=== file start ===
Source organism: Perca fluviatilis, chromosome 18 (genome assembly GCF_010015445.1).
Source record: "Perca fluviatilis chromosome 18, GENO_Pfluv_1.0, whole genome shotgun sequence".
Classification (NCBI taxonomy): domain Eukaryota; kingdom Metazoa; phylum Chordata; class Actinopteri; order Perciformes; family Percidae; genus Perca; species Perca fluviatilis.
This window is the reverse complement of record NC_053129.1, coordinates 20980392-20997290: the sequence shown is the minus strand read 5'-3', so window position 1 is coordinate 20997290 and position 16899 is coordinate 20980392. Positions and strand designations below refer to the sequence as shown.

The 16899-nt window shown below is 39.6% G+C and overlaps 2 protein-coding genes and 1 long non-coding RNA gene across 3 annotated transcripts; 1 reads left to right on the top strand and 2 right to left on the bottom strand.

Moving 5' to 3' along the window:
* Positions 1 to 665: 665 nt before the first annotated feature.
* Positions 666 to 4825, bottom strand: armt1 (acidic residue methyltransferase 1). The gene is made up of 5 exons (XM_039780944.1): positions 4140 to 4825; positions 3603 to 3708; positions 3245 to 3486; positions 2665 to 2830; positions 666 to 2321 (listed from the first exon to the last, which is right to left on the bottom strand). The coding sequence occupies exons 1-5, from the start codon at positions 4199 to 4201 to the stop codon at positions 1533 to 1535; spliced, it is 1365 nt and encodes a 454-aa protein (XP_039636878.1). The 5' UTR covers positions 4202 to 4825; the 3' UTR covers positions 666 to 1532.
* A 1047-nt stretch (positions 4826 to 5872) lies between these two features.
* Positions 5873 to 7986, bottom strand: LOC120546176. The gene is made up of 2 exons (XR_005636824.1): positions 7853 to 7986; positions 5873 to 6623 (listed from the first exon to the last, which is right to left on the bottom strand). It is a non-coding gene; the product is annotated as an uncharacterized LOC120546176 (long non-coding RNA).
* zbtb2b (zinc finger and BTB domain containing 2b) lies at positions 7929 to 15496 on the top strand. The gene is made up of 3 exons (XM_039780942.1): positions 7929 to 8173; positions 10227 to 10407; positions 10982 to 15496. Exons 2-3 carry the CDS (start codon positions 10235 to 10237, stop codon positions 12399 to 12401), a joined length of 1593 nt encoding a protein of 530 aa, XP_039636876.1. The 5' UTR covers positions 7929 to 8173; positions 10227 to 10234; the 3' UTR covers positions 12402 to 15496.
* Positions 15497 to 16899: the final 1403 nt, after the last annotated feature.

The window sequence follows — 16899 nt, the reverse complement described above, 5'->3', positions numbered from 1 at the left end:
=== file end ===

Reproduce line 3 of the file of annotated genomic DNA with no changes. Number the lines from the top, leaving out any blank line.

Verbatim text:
Classification (NCBI taxonomy): domain Eukaryota; kingdom Metazoa; phylum Chordata; class Actinopteri; order Perciformes; family Percidae; genus Perca; species Perca fluviatilis.